Technology

What the Embedded-Finance and Banking-As-A-Service Trends Mean For Financial Services

Many financial services are increasingly being offered by non-bank organizations, such as bank accounts or wallets (payments), as well as loans. Embedded finance—non-bank financial services that mimic the features of traditional banks—is being used by firms to keep their client base and boost their “lifetime values.” “Fintech” has been the mantra of venture capitalists, and they’ve been encouraging their firms to think about embedding finance and Flexcube implementation into their business model. Embedded financial services are being considered and prepared by organizations of various sorts and degrees of maturity, including merchants, telecoms, huge tech and software companies, vehicle manufacturers, insurance providers, and logistics corporations. It’s easy for customers to establish a bank account via their accounting software or for a consumer to pay through the merchant, so they like the convenience factor.

Banking as a service (BaaS) bundles services that non-banks may use to serve their consumers to address the growing need for embedded finance. These services are commonly white-labeled or cobranded. New technologies and skills are needed to make it work since BaaS is often provided through APIs and requires robust risk and compliance management of the embedded financial partner. Finance-related fintechs are also emerging. Banks will also need new business models, such as pay-for-use monetization, B2B2C, and B2B2B distribution capabilities, and careful consideration of branding.

The BaaS imperative

However, if end users begin to use embedded finance in considerable numbers, banks may be force to develop BaaS business lines due to their concerns that distribution via partners could jeopardize their customer relationships.- Banking product distribution via partners may be a low-cost, high-volume industry for banks. As a result of their reliance on outdated technology and manual procedures, banks are typically plagued by high operating costs. Many banks have already undergone digital revolutions to provide BaaS. According to my research with existing banks, over two-thirds have gone through the digital transformation and modernization essential to compete in the BaaS industry.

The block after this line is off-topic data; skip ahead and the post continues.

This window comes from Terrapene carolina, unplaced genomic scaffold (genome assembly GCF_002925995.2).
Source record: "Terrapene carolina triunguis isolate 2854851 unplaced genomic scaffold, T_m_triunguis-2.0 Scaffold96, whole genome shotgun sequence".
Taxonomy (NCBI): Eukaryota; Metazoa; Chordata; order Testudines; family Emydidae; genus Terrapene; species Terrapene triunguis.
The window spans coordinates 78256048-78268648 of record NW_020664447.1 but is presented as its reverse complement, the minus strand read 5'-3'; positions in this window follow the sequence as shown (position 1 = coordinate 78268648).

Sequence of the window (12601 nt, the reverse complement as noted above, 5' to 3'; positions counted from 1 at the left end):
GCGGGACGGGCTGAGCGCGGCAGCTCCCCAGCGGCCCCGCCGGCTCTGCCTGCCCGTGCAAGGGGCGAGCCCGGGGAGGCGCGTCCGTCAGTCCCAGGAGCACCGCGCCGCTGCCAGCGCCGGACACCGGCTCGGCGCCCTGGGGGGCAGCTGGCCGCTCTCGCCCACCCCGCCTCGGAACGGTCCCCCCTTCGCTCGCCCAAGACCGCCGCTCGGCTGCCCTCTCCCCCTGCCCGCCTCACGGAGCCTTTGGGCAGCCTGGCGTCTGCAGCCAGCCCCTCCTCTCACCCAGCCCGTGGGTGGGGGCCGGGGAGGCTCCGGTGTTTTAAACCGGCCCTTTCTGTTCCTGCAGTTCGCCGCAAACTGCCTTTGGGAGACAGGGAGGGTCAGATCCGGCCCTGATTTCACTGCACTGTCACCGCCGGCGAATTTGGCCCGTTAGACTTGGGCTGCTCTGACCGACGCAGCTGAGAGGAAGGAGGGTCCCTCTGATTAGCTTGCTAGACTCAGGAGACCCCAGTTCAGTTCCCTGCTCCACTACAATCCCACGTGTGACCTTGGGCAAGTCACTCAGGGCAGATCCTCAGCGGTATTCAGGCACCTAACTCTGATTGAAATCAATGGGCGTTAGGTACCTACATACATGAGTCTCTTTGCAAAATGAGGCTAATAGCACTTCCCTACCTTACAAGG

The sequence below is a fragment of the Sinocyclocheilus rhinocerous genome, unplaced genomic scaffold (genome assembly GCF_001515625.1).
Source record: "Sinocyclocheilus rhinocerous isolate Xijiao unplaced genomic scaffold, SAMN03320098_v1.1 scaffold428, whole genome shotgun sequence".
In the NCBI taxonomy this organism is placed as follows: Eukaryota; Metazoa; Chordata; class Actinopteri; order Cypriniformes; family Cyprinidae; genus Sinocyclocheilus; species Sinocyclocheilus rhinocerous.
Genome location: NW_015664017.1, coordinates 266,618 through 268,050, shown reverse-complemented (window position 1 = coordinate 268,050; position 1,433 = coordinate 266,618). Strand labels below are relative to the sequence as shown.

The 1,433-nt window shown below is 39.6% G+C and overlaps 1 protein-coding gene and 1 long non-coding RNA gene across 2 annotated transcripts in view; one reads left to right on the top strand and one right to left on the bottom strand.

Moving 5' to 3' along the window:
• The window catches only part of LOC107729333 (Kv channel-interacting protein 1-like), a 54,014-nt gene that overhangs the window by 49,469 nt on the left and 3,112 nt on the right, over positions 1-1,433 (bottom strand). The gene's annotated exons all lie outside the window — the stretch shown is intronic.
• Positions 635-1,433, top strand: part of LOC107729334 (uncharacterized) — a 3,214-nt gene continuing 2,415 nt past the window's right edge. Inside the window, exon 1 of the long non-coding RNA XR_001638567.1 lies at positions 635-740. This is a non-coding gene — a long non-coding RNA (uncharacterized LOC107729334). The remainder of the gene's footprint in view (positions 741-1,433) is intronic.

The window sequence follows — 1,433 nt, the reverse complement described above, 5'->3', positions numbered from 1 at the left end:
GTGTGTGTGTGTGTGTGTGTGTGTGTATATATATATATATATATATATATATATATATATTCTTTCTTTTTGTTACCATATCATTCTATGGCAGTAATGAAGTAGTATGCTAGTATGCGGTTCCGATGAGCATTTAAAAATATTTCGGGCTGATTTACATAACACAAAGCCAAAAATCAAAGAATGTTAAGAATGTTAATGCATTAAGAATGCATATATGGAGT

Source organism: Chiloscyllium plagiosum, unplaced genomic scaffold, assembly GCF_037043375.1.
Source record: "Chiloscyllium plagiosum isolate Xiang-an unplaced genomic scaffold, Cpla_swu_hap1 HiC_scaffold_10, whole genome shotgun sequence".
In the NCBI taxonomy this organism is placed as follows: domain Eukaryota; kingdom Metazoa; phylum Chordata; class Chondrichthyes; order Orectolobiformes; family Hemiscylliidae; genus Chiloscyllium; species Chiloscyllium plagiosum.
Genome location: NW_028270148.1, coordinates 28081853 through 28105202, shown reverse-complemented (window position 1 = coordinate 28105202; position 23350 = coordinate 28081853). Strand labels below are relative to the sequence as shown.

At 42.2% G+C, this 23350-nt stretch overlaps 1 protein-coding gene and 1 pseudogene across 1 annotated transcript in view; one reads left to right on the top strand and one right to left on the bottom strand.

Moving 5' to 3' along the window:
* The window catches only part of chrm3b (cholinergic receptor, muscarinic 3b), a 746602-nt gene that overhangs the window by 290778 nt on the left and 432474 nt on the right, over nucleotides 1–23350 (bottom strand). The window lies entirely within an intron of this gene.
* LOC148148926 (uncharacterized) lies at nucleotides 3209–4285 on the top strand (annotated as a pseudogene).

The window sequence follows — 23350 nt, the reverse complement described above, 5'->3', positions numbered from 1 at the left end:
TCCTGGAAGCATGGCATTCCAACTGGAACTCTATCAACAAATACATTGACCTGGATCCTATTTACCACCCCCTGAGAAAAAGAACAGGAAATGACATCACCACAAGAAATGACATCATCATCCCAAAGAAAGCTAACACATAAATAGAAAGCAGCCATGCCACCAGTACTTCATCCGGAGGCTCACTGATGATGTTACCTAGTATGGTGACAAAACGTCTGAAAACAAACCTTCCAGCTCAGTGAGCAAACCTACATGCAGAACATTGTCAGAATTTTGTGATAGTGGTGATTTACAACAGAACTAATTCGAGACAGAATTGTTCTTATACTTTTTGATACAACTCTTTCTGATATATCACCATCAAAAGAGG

To make any predictions about the market’s future development would be premature. If API banking and BAS become as common as online or mobile banking, every bank will invest in Flexcube and manage its channel. To remain competitive in such an environment, it will be difficult for banks to differentiate themselves using BaaS for the long run. Additionally, the market may be susceptible to returns to scale like cloud computing. These insurmountable advantages in technology, analytics, and cost structure will likely be forme by a few BaaS providers ahead of the pack if this winner-take-all dynamic continues.

Six trends to watch

For embedded finance and banking as a service, we’ve seen six trends. Understanding and tracking these patterns is essential to assist banks and anyone. Who wishes to engage with embedded finance in uncovering possibilities and protecting themselves from hazards.

  1. Customer demand for integrated experiences